As expected, the Silverado EV’s giant battery gave it giant range, but it fell short of its EPA rating. The Rivian got the second-best mileage, and almost met the EPA range. The Tesla Cybertruck met its range at about 300. The F-150 Lightning fell a little shorter and also didn’t meet EPA ratings. None of these trucks should be judged for failing to meet the EPA’s rating, as it’s terribly unrealistic (which leads to this kind of real-world testing).

To test, they ran out into Wyoming and then Nebraska along the interstate until a designated exit, and then started heading back. When the F-150 died, he didn’t have a chance to get it out onto a frontage road for a safer dead stop, so he had to pull onto a wide shoulder and wait for the diesel charger. Using the mobile DCFC setup, they were able to get the F-150 to a normal charger.

The other trucks were likewise hard to predict a stop on. A similar thing happened next with the R1T, stuck on the side of the interstate instead of on a frontage road, but there was no barrier between it and the grass between it and the frontage road. The Cybertruck managed to get off the interstate at the very end and died on a side road ready for a tow instead of a genset charge. The Silverado ended up dead along the side of the interstate, but they were able to find a safe place to pull it to the side away from traffic, and needed some diesel charging for safety.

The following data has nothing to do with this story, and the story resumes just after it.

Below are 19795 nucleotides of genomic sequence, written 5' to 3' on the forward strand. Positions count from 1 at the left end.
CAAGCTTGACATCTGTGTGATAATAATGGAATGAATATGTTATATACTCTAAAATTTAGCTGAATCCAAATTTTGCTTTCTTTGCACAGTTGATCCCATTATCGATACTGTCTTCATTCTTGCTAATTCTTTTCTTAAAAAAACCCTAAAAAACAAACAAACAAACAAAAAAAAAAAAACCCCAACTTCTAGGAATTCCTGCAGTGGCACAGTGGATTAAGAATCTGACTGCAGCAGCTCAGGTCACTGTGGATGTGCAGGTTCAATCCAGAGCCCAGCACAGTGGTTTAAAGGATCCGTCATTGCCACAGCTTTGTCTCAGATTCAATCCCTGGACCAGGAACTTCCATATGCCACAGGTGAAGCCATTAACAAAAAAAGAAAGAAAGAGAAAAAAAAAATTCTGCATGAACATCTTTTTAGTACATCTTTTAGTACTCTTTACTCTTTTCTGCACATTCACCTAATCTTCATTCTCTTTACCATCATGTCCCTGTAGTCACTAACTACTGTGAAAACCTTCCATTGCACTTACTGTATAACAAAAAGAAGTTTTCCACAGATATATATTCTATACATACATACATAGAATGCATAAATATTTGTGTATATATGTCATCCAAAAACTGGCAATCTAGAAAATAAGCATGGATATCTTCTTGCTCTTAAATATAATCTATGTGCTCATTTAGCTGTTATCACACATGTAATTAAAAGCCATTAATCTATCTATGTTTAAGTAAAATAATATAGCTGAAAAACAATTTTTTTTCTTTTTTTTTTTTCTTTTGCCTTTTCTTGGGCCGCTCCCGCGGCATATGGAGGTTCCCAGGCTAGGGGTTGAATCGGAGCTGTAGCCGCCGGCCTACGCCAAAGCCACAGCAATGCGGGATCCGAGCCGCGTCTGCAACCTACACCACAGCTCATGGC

Interestingly enough, the Silverado EV managed to barely beat a similar range result compared to the Lucid they tested previously. But, to know who the real “range king” is, they’ll need to test both of them on the same day on the same roads to get a fair comparison.

Sadly, the Cybertruck’s 48v system meant that the truck was actually dead and needed a jump to be able to actually charge. This wasn’t a simple matter of popping the hood, because the frunk doesn’t open without getting jumped itself first. So, they had to do some work to open it, find the low voltage battery, and jump that to get the electronics going enough to charge the vehicle on a L2 charger.

The Silverado also had some issues. The truck wouldn’t go into gear after a short charge, and it wouldn’t charge up more, so they had to get someone to bring a 10mm wrench to disconnect the battery and reset the electronics. This helped get them to the charger 2 miles away. He wasn’t able to go faster than 26 MPH because the hood wasn’t fully closed. Yes, he’s right that you need to keep a 10mm wrench with you if you own a Chevrolet EV.

All in all, this was an interesting experiment, but it’s something most people who are more cautious will never encounter.

Featured image: a screenshot from the embedded video.

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Jennifer Sensiba

Jennifer Sensiba is a long time efficient vehicle enthusiast, writer, and photographer. She grew up around a transmission shop, and has been experimenting with vehicle efficiency since she was 16 and drove a Pontiac Fiero. She likes to get off the beaten path in her "Bolt EAV" and any other EVs she can get behind the wheel or handlebars of with her wife and kids. You can find her on Twitter here, Facebook here, and YouTube here.

Jennifer Sensiba has 1987 posts and counting. See all posts by Jennifer Sensiba